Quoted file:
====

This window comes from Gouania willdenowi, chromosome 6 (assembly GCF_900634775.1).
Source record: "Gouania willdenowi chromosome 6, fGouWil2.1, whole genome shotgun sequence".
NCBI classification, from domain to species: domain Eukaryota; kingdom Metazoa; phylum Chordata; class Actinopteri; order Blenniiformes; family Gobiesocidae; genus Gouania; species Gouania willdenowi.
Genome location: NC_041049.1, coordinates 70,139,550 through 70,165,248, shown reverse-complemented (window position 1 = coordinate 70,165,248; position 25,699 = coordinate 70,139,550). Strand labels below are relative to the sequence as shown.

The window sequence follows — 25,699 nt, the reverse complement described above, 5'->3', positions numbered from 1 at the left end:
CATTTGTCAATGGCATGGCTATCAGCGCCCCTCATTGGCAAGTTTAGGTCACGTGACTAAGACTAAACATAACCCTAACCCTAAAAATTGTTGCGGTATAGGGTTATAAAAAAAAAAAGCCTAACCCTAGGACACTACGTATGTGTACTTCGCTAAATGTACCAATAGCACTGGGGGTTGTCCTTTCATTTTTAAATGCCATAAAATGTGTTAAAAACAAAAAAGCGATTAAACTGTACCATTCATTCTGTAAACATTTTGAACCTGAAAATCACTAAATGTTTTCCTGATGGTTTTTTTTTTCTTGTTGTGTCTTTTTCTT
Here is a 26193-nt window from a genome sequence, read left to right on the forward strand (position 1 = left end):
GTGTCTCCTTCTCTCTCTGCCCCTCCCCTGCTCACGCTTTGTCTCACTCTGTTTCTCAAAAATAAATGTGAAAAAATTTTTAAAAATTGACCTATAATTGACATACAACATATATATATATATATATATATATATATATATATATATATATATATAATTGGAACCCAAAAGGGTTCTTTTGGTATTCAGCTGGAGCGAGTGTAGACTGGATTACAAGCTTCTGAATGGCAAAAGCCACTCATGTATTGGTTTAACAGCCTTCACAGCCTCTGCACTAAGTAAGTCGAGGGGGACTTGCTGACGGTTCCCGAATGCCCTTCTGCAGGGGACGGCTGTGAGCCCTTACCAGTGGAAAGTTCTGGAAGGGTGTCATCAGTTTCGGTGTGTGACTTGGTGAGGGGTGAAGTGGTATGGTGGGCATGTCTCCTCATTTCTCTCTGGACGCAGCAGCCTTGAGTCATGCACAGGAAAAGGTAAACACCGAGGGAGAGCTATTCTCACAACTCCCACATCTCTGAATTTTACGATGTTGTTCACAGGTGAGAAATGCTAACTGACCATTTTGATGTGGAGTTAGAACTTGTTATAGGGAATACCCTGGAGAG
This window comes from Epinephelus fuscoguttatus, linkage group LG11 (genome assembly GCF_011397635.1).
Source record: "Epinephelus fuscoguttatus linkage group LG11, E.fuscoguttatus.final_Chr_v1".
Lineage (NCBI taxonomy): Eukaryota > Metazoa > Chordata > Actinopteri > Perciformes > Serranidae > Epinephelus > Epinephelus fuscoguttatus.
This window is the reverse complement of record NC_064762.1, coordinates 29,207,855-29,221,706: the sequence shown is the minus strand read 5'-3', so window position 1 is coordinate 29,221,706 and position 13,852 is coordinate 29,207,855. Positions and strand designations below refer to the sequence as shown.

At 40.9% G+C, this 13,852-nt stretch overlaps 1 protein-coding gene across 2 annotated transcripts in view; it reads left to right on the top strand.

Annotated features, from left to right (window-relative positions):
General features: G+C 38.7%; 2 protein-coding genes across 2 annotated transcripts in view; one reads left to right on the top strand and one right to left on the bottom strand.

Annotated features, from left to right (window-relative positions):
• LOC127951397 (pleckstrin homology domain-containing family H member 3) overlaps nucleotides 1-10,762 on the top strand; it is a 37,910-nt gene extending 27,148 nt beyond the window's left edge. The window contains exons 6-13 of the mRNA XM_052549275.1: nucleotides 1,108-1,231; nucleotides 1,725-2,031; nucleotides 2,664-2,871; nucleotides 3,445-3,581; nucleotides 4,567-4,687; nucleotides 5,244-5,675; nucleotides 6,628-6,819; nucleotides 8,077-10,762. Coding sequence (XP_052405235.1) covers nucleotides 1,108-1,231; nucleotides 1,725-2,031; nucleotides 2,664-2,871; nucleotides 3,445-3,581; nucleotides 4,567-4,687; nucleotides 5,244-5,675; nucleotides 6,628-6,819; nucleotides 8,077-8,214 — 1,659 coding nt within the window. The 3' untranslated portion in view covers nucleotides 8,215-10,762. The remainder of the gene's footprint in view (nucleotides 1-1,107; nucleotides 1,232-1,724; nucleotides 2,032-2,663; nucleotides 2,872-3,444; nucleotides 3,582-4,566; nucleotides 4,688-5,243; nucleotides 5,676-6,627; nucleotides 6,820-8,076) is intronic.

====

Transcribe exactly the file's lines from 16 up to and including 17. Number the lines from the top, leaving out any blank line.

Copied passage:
Annotated features, from left to right (window-relative positions):
• LOC127951397 (pleckstrin homology domain-containing family H member 3) overlaps nucleotides 1-10,762 on the top strand; it is a 37,910-nt gene extending 27,148 nt beyond the window's left edge. The window contains exons 6-13 of the mRNA XM_052549275.1: nucleotides 1,108-1,231; nucleotides 1,725-2,031; nucleotides 2,664-2,871; nucleotides 3,445-3,581; nucleotides 4,567-4,687; nucleotides 5,244-5,675; nucleotides 6,628-6,819; nucleotides 8,077-10,762. Coding sequence (XP_052405235.1) covers nucleotides 1,108-1,231; nucleotides 1,725-2,031; nucleotides 2,664-2,871; nucleotides 3,445-3,581; nucleotides 4,567-4,687; nucleotides 5,244-5,675; nucleotides 6,628-6,819; nucleotides 8,077-8,214 — 1,659 coding nt within the window. The 3' untranslated portion in view covers nucleotides 8,215-10,762. The remainder of the gene's footprint in view (nucleotides 1-1,107; nucleotides 1,232-1,724; nucleotides 2,032-2,663; nucleotides 2,872-3,444; nucleotides 3,582-4,566; nucleotides 4,688-5,243; nucleotides 5,676-6,627; nucleotides 6,820-8,076) is intronic.